Again, the silica dust standard applies to any business that may generate silica dust. It is up to the employer to meet all requirements. As far as timing for the standard, keep in mind that the construction provision of the silica standard went into effect on September, 23, 2017. The general industry provisions will begin being enforced by OSHA on June 23, 2018.
Can I get out of the silica standard?
Actually – Yes; well at least maybe. As stated above, if any task you perform is listed in Table 1, as a general construction activity, and you comply with the engineering and workplace standards listed by OSHA. There is also a way to avoid monitoring under the general industry standard.
There is an exception to the silica standard when an employer can show, through objective data, that the employee exposure to silica will remain below the 25µg/m3 per an 8-hour day under any foreseeable condition. There are two terms to understand in this exception. The first is objective data. Under this provision, objective data refers to air monitoring data from industry-wide surveys that are reflective of the same employer conditions, including work controls and practices. The other term is ‘foreseeable condition’. OSHA refers to foreseeable condition as any situation that can reasonably anticipated. The concern is not when engineering controls breakdown, but rather when all precautions are being used and followed.
Even if you can avoid the monitoring through the second exception, objective data, there is still most likely some initial documentation that must be gathered.
There are several areas to be aware of when it comes to the general compliance of the silica standard, including any testing.
- Step one is to determine what, if any areas, are potential areas of silica dust. Consider not only visible areas of silica, also consider reviewing MSDS for products that contain silica, quartz, cristobalite, or tridymite (these are compounds listed by OSHA under the silica standard).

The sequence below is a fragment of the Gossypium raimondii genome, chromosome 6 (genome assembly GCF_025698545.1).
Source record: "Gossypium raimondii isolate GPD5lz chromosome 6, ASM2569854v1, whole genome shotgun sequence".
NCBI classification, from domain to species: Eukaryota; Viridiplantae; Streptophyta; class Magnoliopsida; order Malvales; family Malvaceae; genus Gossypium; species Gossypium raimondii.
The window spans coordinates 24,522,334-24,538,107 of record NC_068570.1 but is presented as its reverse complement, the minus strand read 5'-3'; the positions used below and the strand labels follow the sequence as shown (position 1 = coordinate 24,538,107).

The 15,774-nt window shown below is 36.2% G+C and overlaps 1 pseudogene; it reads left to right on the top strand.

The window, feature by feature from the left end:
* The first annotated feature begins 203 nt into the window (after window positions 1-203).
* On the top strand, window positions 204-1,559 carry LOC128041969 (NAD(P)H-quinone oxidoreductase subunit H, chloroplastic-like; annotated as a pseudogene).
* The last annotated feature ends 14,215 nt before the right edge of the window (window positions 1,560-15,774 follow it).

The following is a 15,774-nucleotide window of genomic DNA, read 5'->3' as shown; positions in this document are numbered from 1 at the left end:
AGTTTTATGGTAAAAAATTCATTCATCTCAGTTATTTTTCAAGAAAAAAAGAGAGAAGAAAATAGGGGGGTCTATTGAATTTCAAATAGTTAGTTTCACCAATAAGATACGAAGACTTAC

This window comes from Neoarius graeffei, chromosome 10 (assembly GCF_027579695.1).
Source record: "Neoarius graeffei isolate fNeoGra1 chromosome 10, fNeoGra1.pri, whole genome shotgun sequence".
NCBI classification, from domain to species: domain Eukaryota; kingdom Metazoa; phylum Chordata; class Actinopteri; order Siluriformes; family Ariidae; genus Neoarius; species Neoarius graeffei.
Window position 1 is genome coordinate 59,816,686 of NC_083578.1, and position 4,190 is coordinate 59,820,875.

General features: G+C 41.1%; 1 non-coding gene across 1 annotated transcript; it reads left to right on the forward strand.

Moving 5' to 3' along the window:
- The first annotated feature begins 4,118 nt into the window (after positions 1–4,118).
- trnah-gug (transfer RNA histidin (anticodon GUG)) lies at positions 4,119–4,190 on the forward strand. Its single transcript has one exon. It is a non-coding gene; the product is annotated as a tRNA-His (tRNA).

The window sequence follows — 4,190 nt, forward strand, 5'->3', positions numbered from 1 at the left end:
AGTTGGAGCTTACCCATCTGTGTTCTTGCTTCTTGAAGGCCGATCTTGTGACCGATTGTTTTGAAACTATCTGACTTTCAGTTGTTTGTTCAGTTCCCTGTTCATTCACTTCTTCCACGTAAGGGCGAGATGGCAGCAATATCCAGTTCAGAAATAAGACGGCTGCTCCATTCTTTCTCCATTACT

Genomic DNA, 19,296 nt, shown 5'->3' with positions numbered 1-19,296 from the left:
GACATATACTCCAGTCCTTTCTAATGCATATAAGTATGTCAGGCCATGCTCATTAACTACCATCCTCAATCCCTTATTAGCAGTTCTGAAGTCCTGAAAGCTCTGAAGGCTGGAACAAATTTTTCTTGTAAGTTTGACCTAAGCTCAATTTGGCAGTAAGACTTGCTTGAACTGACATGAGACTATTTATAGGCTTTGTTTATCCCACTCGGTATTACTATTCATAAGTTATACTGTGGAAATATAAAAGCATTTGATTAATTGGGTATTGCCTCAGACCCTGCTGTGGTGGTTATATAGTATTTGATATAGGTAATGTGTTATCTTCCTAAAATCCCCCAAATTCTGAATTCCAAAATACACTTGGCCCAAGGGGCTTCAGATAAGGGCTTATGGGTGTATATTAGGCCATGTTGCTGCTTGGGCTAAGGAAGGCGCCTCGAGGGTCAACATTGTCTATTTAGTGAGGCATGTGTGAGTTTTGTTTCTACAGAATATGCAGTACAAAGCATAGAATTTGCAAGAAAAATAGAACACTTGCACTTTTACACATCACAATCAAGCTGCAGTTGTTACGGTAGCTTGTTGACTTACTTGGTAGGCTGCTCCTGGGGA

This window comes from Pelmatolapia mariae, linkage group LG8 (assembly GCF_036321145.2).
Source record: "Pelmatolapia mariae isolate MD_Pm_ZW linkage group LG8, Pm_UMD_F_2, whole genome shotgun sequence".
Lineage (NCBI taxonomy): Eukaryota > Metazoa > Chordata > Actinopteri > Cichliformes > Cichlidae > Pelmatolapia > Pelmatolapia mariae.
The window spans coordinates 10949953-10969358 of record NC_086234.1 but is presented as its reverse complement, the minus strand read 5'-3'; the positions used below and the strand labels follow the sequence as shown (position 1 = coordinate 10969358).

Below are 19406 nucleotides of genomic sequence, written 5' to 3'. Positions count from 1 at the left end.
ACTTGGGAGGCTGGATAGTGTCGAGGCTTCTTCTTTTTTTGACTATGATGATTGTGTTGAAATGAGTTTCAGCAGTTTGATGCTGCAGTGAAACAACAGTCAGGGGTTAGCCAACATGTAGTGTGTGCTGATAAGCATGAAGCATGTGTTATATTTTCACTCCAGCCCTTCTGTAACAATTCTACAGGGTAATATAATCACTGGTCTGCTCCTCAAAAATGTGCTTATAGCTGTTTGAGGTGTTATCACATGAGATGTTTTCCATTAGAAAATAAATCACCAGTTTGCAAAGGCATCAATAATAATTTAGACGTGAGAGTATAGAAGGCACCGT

- Establish and also maintain an exposure control plan for silica exposure. The plan should train and educate employees on what tasks may have risks; how to avoid risks; and other best practices to avoid creating and exposure to silica dust.
- Lastly, make sure you keep proper records when it comes to any testing as well as any medical records. As far as timing to keep records – medical records must be kept for the term of an employee’s employment plus 30 years. Any air quality testing, objective data, or exposure records must also be kept for at least 30 years. In other words, keep the files forever.
How bad is this?
Potentially? This could be a bad issue for employers and employees alike. There are many in the legal world that are comparing the new silica issue to asbestos issue of the past. The reason for the comparison includes the nature of the claim. Asbestos, a natural silicate material, was used for years and was not measured. What was discovered was that asbestos became airborne and then infected the lungs of those working with or around the material. The latency period (the time between exposure to illness) for Asbestos based illness and disease can be as short as 5-10 years and go beyond 40 years. Silicosis and other illnesses linked to silica inhalation have a similar latency period.
According to the EPA, 27 million workers were exposed to asbestos and there have been over 200,000 deaths linked to direct exposure to asbestos. Compared to silica, there are 2 million employees exposed to silica each year, and of that number, OSHA estimates that 840,000 workers are exposed to levels above the recommended PEL. While the number of deaths linked to silica exposure are less than asbestos, there are estimated 20,000 deaths linked to silica inhalation.
The options are pretty simple. Do something or do nothing. The risk of doing nothing is a far greater risk than going down the path of preparing; protecting; and implementing a plan that will not only protect your employees, but your business as well.